During our entire trip I never saw a large grocery store the likes of which we have in Australia, it seems most of the local food is grown fresh and bought from market sellers but there is the odd small Seven Eleven style store with imported groceries in the cities near tourist areas. When back in Saigon before our flight home we were able to find one of these stores which stocked jars of pureed fruit for babies as well as packet formula, in the Hipp brand. They also sold rusks. There was limited English writing on the labelling, and I needed to have someone translate it for me, especially regarding measuring out the formula. Although rare to find, the baby food in Saigon was extremely cheap at around 30c Australian per jar.

Although we had booked a cot for our daughter, and confirmed this request with each hotel via email prior to leaving Australia, only one of them was able to provide us with one when we arrived. It was an old wicker cot which would have been dangerous had our daughter been a few months older and able to stand up. It was quite shallow and she would have been able to fall out. There was no matress with this cot, or any baby bedding. The other hotels could only offer us a single bed. We stayed at four star resorts and hotels but they did not have baby facilities. This seems to be the way it is throughout Vietnam. Most airlines will let you take a portable cot on International flights at no extra cost. This was also the case with my pram.

Our daughter adjusted immediately to our holiday life-style and seemed to enjoy all of the new surroundings, but the problem we found travelling in Vietnam with our baby was quite unexpected. Everyone tried to touch our baby. Smack, pinch, grab or rub - even when I had her pram covered with a fitted mosquito net to try to avoid this from happening, they would reach under it, or at least try to (Usually after we had walked past, so that we wouldn't notice). I sometimes pushed peoples arms away from her.

This country has not caught up with our hygiene standards and besides this, with our daughter not being fully immunised against the diseases in their country it was quite off-putting seeing hands reaching out to touch her constantly. The Vietnamese don't seem to mean any harm in doing this though, it's almost like you're walking down the street with a celebrity when you're with your baby and it's not enough to say "Hello", they've actually got to touch! Some people will see you coming and start to shout "Baby!" to alert their friends nearby. My husband and I seemed almost invisible, they paid us no attention for being foreigners, just our baby. One lady tried to wheel my pram over to her friends when I stood still for just a moment, and many got out their mobile phone and took photos of her. They do not ask permission. I don't quite understand why, but both the men and women, hotel and customs staff, everyone, everywhere you go will do this.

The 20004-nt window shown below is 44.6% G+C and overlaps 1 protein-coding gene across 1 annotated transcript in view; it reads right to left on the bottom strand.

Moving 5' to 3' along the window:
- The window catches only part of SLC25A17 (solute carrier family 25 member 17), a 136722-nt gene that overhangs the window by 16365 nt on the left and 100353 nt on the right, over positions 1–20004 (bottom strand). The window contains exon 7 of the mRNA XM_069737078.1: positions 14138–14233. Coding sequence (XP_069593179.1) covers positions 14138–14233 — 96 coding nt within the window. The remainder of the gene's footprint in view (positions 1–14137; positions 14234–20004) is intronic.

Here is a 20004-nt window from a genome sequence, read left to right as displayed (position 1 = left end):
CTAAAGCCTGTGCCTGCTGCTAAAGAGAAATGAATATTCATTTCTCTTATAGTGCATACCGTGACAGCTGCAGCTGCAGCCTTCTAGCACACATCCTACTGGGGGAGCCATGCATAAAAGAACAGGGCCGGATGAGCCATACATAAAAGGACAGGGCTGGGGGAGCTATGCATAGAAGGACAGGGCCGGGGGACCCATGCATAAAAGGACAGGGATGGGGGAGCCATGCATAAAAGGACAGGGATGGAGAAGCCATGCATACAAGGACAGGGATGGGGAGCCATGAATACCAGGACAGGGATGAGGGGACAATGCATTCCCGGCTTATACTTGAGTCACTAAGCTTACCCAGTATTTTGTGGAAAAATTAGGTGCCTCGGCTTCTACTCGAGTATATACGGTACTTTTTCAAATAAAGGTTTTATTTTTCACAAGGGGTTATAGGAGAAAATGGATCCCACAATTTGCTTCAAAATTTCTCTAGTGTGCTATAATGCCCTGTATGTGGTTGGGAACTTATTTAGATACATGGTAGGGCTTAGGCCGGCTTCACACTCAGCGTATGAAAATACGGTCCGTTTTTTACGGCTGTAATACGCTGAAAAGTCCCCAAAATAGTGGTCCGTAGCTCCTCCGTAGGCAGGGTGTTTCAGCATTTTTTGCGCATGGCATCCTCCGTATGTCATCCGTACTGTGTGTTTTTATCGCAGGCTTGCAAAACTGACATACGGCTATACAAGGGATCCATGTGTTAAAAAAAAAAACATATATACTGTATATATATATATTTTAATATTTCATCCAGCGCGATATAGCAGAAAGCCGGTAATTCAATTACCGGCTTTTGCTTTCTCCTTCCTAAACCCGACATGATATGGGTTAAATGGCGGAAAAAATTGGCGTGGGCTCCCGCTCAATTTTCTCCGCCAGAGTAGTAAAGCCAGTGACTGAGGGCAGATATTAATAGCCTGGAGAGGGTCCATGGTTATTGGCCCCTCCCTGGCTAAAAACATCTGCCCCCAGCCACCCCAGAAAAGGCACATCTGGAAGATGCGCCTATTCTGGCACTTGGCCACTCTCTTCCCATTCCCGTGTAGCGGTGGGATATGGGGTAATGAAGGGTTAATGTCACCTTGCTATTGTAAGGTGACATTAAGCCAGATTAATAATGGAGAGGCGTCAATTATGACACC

I kept the mosquito net over her pram whenever we were outside of the hotel. If the weather had been cooler I would have draped a cheesecloth wrap over it. I still had to constantly re-position the pram, or where we stood around her whenever we stood still so that it was difficult for someone to reach in and touch her. Small crowds formed around us whenever we were dining out so in restaurants so I'd seat her in her pram between myself and my husband and facing the table, or we'd all sit facing the corner of the room so that we wouldn't be constantly interrupted. I tried to ask several Vietnamese about why everyone was trying to touch our baby and the only response I received is "Because your baby is so beautiful". So, we never really figured out why they all do this, but it almost seems like if they touch a foreign baby they think they will receive good luck. Our daughter ended up learning to wave to everyone as we walked down the street, like she knew she'd become pretty special in this country!


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    • AustralianNappies profile imageAUTHOR


      6 years ago from Australia

      Thank you for continuing to add your comments and useful information to this page! Happy Holidays and travels to you all :)

    • profile image


      6 years ago

      I live in Ho Chi Minh City with my wife and 6 month old (born here). We have found NO difficulties in finding anything we wanted. It's more a question knowing where to get it.

      For anyone traveling to Vietnam and Saigon in Particular, advice can be found or questions answered by expats living here and locals in the community on the following google groups: (over 4000 members)

      A last general comment: travelers usually only see or have contact with "blue colar" workers and yes the standard of living can be quite low for these people. However, don't be fooled, there's a LOT of money around. Simply look at the number of private cars which cost at least double what they would cost overseas and consider that land and property values are going up all the time. Just around the corner from me there is an old house on a fair sized piece of land (looks like cR+p)but is worth over a million dollars.

    • profile image


      6 years ago